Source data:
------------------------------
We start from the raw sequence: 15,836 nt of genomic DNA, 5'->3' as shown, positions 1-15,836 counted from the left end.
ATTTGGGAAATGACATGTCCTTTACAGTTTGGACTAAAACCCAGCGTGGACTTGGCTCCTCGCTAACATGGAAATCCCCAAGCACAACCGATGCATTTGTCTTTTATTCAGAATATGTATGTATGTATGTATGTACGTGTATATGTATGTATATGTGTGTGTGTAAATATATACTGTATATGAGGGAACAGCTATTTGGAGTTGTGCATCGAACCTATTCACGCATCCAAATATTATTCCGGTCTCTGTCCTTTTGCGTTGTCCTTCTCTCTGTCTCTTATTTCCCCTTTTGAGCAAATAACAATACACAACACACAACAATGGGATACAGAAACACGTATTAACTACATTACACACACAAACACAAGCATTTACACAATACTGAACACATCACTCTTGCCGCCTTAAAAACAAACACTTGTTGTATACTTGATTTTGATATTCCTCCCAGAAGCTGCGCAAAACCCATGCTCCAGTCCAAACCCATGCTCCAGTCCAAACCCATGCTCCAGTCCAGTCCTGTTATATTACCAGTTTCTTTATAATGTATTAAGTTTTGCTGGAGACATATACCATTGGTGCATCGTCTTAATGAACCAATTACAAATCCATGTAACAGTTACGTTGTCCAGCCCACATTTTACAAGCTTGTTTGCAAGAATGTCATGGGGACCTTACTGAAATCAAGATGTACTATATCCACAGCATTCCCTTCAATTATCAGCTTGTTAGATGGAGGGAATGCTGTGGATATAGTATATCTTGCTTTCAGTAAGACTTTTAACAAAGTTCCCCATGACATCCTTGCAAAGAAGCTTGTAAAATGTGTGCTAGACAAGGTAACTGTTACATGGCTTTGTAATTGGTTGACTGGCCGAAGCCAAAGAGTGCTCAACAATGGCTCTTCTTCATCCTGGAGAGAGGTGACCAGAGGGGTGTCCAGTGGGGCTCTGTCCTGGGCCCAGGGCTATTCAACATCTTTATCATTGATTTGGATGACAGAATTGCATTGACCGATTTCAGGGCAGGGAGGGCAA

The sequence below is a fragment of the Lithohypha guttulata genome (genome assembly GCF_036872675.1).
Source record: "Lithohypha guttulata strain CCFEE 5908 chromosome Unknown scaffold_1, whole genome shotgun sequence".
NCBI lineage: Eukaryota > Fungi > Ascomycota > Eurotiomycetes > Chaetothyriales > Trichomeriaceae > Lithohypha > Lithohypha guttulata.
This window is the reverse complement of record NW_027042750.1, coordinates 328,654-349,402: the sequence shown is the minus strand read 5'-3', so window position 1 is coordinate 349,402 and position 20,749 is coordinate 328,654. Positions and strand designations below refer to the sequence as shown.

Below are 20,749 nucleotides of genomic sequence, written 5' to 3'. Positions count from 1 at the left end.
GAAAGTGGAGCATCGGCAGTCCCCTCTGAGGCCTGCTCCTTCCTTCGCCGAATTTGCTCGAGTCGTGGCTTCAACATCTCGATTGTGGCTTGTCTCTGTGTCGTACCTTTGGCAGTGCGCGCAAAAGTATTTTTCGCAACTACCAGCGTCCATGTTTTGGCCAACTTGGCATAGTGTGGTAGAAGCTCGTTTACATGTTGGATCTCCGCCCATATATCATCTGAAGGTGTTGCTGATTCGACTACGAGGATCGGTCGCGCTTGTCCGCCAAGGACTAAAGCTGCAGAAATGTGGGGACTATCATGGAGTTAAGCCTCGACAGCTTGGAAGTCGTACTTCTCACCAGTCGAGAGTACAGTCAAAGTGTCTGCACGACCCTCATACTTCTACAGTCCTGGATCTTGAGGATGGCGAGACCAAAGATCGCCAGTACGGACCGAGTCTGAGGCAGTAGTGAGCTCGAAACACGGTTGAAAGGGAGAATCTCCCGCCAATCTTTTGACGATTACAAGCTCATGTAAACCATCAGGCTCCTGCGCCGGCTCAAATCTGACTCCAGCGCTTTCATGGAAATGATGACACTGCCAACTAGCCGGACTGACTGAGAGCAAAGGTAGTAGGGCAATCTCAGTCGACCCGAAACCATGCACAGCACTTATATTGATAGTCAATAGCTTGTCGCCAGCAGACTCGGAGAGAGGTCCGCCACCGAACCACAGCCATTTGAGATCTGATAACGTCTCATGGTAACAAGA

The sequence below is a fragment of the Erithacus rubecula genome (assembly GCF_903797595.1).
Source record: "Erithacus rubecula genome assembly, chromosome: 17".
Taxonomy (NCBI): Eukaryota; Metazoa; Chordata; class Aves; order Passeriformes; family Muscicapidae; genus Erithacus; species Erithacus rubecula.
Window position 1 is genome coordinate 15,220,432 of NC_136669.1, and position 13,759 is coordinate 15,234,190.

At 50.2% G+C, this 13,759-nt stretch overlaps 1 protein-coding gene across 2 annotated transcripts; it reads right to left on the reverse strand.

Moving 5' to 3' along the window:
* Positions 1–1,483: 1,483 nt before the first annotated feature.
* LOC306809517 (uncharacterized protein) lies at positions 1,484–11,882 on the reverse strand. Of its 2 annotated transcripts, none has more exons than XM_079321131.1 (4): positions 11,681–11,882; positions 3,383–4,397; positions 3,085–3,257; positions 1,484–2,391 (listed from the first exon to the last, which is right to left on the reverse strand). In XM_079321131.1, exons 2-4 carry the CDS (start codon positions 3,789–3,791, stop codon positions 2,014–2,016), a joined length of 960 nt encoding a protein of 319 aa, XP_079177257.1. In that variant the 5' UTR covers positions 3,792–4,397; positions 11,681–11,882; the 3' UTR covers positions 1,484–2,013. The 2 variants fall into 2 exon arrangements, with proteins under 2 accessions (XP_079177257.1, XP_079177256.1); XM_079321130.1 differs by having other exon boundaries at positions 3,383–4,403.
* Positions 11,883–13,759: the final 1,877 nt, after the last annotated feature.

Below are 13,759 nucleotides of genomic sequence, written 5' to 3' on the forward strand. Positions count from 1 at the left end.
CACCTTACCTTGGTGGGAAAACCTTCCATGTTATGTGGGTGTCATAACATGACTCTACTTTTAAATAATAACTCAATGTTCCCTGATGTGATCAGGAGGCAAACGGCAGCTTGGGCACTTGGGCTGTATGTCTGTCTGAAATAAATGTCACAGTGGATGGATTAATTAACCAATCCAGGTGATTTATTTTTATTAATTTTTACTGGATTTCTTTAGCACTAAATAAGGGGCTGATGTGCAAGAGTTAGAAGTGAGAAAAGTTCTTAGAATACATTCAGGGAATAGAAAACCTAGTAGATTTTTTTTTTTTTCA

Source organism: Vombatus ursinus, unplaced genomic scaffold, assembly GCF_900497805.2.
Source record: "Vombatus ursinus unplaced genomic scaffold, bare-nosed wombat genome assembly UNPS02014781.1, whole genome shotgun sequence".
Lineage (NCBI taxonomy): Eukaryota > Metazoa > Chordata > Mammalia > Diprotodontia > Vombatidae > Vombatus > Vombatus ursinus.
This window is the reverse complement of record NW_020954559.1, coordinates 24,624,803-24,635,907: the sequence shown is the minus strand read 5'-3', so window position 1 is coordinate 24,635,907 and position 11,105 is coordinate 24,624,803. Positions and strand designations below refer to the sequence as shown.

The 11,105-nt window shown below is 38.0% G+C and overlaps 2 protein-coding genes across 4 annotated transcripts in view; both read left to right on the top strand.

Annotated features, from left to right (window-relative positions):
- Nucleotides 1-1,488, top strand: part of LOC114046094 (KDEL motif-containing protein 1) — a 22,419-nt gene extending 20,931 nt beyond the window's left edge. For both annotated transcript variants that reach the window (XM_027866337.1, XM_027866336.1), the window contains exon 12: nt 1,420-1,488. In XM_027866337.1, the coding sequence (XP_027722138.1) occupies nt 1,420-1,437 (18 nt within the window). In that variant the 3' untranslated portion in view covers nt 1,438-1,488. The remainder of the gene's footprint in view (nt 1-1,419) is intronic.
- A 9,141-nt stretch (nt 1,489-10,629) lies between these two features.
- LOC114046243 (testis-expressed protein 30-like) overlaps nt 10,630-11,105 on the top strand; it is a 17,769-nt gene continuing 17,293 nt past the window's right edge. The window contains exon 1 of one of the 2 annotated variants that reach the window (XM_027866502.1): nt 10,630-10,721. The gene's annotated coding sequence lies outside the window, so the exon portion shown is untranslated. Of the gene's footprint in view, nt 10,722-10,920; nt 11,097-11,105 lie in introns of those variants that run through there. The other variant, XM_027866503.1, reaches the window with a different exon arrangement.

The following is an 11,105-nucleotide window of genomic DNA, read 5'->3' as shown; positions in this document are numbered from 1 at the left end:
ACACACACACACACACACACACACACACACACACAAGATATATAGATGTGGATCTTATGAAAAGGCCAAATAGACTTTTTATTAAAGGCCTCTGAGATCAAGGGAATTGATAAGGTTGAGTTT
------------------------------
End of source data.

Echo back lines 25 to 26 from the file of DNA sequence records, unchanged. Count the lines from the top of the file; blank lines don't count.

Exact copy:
Annotated features, from left to right (window-relative positions):
- Nucleotides 1-1,488, top strand: part of LOC114046094 (KDEL motif-containing protein 1) — a 22,419-nt gene extending 20,931 nt beyond the window's left edge. For both annotated transcript variants that reach the window (XM_027866337.1, XM_027866336.1), the window contains exon 12: nt 1,420-1,488. In XM_027866337.1, the coding sequence (XP_027722138.1) occupies nt 1,420-1,437 (18 nt within the window). In that variant the 3' untranslated portion in view covers nt 1,438-1,488. The remainder of the gene's footprint in view (nt 1-1,419) is intronic.